So the season finale for the Real Housewives of Atlanta ended with the marriage of Cynthia Bailey and Peter Thomas. This season introduced two new women, Cynthia Bailey and Phaedra Parks.
Watching Phaedra was, quite honestly, the most disturbing thing. She began the season a very pregnant woman who claimed her baby was fully developed and ready to be born at 7 months gestation. She claimed her doctor was ready and willing to induce her. Her cast mates, along with every experienced mother scoffed at such incredulous claims. The unchangeable fact, since the induction of birth, is; it takes 38 weeks (40 EDD) for a baby to develop and survive unaided out of the womb. But, apparently these rules don’t apply to Phaedra. We find out later in the season that she was at term and delivered a full term baby. Her reason for “bending” the rules was simply the fact that she hails from a religious home where there can be no babies without marriage.
As outrageous as her ready-to-be born at 7 months claim was, it pales in comparison to the lack of preparation & knowledge she presented to the viewers. Equating childbirth with death, her lack of knowledge was appalling and inexcusable as an educated attorney.
I mean seriously, you can pass the bar exam, but you can’t educate yourself on birth choices? Life with a new baby? The simple fact that she expected everyone, including experienced moms to buy her ready-to-be-born at seven months BS screamed ignorance in the highest.
I was simply horrified at the information she presented. I had to do serious interference with my 16 year old daughter, even though I’ve been very active in teaching her about the woman’s birthing body. Apparently I did a pretty good job in teaching her, as she gasped and shook her head at every uneducated comment Phaedra made!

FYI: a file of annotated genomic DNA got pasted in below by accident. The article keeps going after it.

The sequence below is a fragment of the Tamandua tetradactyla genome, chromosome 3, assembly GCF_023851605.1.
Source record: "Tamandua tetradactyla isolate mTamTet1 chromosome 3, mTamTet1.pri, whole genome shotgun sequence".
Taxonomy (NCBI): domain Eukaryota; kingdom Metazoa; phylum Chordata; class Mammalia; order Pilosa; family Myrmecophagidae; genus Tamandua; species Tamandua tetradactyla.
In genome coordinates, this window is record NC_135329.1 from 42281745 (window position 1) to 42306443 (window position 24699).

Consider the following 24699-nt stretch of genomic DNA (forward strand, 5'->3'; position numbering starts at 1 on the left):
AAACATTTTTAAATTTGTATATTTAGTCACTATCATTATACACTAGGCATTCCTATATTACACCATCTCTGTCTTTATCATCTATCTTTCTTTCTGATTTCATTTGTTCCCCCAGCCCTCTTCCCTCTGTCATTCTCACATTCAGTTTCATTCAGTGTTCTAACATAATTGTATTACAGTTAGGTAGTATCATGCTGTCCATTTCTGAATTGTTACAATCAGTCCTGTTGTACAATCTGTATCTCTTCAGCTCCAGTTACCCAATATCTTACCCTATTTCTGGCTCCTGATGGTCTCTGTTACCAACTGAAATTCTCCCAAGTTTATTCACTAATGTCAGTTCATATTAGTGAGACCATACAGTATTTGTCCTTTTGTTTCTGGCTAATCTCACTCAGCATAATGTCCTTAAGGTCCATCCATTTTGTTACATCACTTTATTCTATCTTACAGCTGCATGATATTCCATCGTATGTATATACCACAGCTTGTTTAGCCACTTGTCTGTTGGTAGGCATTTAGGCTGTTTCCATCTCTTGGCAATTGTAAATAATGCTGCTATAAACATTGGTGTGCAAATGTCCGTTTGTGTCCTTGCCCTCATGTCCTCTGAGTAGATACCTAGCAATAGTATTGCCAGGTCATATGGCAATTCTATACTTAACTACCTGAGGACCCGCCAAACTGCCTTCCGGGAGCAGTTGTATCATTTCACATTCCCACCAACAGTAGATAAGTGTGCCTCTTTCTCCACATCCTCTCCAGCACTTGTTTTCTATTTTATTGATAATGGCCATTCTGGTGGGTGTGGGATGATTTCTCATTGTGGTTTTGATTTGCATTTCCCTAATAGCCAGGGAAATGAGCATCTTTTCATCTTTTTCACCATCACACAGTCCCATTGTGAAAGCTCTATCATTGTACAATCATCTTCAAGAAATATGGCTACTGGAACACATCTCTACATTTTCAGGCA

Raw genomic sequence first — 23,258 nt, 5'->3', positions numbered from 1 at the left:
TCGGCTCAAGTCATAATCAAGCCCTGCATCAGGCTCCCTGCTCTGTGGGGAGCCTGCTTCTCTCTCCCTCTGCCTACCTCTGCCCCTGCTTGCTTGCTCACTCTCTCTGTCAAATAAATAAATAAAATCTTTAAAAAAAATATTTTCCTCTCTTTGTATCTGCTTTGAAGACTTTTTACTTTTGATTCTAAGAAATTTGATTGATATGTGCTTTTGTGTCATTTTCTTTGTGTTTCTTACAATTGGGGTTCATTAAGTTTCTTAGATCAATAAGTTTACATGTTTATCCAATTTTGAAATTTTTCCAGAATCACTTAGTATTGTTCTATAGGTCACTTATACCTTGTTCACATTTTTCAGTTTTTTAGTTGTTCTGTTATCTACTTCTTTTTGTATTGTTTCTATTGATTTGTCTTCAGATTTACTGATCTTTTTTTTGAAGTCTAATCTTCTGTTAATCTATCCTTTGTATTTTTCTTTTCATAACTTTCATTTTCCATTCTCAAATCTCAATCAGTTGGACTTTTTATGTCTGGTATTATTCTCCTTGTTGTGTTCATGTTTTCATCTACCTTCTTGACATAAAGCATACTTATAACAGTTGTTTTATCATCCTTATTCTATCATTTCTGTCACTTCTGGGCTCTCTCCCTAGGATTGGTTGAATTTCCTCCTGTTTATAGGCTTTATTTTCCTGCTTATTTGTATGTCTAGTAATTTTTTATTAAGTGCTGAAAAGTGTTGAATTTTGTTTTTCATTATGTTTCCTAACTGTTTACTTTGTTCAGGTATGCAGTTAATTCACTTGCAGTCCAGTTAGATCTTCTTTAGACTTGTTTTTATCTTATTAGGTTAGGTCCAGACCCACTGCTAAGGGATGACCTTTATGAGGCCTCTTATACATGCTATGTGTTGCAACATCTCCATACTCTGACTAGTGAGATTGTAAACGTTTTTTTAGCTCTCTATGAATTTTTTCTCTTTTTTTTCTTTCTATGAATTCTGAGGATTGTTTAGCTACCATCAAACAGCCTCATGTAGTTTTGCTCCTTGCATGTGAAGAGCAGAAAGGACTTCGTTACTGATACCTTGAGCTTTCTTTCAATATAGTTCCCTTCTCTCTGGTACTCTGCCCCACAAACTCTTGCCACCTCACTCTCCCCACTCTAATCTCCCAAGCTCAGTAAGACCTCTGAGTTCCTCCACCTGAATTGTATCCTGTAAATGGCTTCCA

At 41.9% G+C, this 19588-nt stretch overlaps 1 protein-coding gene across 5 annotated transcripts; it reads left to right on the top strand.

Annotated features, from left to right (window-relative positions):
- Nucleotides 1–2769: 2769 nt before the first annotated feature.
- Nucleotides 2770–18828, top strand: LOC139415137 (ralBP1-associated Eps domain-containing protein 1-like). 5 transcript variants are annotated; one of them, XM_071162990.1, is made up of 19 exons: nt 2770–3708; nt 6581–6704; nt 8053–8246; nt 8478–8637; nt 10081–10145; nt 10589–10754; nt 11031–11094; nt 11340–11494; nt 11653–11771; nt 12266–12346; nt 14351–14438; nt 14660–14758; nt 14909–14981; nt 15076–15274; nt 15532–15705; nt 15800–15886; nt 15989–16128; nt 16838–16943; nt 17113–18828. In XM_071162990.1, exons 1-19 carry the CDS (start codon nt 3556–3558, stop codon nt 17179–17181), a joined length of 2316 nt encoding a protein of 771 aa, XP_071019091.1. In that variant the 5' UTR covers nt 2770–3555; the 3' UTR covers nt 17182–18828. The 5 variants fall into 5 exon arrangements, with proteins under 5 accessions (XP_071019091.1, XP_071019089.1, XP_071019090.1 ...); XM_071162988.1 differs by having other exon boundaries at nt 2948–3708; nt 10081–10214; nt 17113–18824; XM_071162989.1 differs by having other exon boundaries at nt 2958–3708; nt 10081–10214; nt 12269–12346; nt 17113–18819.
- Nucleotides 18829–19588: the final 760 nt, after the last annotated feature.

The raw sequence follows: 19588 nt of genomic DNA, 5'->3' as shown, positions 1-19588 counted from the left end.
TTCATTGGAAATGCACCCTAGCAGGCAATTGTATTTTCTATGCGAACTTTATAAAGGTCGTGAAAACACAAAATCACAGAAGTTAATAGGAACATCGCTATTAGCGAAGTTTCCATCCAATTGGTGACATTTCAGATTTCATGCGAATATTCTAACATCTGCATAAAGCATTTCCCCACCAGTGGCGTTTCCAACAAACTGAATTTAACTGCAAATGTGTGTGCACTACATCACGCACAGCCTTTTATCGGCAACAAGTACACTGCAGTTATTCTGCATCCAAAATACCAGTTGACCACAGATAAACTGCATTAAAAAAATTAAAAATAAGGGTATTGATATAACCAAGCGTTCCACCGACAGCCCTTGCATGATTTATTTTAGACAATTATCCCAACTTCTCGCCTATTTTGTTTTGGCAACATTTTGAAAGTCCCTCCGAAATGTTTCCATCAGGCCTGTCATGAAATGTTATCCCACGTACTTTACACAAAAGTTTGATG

What about other new moms or young girls who don’t have that referee? Who’s running interference for them? I seethed at the thought that new moms and young girls were walking away from the television with a negative outlook on pregnancy and birth. Especially when the pregnancy and birth statistics for black moms are abysmal at best. She had the perfect opportunity to share her pregnancy/birth and the journey she was on in a way that presented a confident, informed decision. Unfortunately, she was too caught up in her own personal drama of saving face. What I didn’t understand is how an educated attorney would think that saving face on national television would ever work out well…
If you watched the season of RHOA, you’ll know she was ousted by her doctor…in front of her mother! What wasted energy! It would have been so much better if she just stayed of the camera. Why couldn’t she wait until the next season to do RHOA?
But when her baby was born, you can see the “touched by an angel” change that transform a woman into a mother. Although she called her beautiful baby boy “gross” upon seeing him for the first time, she did make the choice to breastfeed him. We saw tears streaming down her face as she had to leave behind her sweetie to go to work for the first time since she’s had him. And as a breastfeeding mom, I did feel a connection to her then. And then she won me over (a little) when she proclaimed her love for her new figure and “lactating breasts”. I admit, my bosom swelled with milk and pride. I loved how she embraced her woman/mother assets…but then I remembered…everyone thinks she’s nuts, so how does this bode well for mothers with lactating breasts??
As a black, woman breastfeeding (still??), I really hope she recognizes her position of visibility & handles it with more care than she did during her first season in RHOA. And I HOPE her brief stint of cray-cray did not affect the way others look at breastfeeding moms.